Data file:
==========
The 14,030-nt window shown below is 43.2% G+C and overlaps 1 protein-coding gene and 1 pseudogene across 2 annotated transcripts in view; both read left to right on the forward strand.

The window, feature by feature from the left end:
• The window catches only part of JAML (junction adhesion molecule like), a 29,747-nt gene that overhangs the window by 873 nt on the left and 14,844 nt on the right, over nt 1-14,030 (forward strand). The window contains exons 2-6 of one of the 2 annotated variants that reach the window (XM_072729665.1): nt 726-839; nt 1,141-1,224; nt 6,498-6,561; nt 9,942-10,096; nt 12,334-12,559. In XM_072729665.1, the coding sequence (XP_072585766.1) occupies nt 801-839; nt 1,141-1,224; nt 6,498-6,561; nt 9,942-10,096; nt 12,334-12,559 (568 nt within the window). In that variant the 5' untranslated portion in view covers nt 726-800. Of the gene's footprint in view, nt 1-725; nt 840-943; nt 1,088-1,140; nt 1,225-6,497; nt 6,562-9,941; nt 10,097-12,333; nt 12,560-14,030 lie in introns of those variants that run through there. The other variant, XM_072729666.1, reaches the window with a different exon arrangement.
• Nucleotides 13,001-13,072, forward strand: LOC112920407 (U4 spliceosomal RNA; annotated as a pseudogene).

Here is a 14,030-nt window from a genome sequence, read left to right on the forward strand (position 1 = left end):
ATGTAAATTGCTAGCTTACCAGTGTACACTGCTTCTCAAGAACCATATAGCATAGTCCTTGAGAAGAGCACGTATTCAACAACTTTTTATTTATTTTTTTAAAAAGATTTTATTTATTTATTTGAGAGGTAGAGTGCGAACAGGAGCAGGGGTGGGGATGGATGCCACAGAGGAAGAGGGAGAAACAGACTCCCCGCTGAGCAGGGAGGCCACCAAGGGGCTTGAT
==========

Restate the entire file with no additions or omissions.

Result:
The 14,030-nt window shown below is 43.2% G+C and overlaps 1 protein-coding gene and 1 pseudogene across 2 annotated transcripts in view; both read left to right on the forward strand.

The window, feature by feature from the left end:
• The window catches only part of JAML (junction adhesion molecule like), a 29,747-nt gene that overhangs the window by 873 nt on the left and 14,844 nt on the right, over nt 1-14,030 (forward strand). The window contains exons 2-6 of one of the 2 annotated variants that reach the window (XM_072729665.1): nt 726-839; nt 1,141-1,224; nt 6,498-6,561; nt 9,942-10,096; nt 12,334-12,559. In XM_072729665.1, the coding sequence (XP_072585766.1) occupies nt 801-839; nt 1,141-1,224; nt 6,498-6,561; nt 9,942-10,096; nt 12,334-12,559 (568 nt within the window). In that variant the 5' untranslated portion in view covers nt 726-800. Of the gene's footprint in view, nt 1-725; nt 840-943; nt 1,088-1,140; nt 1,225-6,497; nt 6,562-9,941; nt 10,097-12,333; nt 12,560-14,030 lie in introns of those variants that run through there. The other variant, XM_072729666.1, reaches the window with a different exon arrangement.
• Nucleotides 13,001-13,072, forward strand: LOC112920407 (U4 spliceosomal RNA; annotated as a pseudogene).

Here is a 14,030-nt window from a genome sequence, read left to right on the forward strand (position 1 = left end):
ATGTAAATTGCTAGCTTACCAGTGTACACTGCTTCTCAAGAACCATATAGCATAGTCCTTGAGAAGAGCACGTATTCAACAACTTTTTATTTATTTTTTTAAAAAGATTTTATTTATTTATTTGAGAGGTAGAGTGCGAACAGGAGCAGGGGTGGGGATGGATGCCACAGAGGAAGAGGGAGAAACAGACTCCCCGCTGAGCAGGGAGGCCACCAAGGGGCTTGAT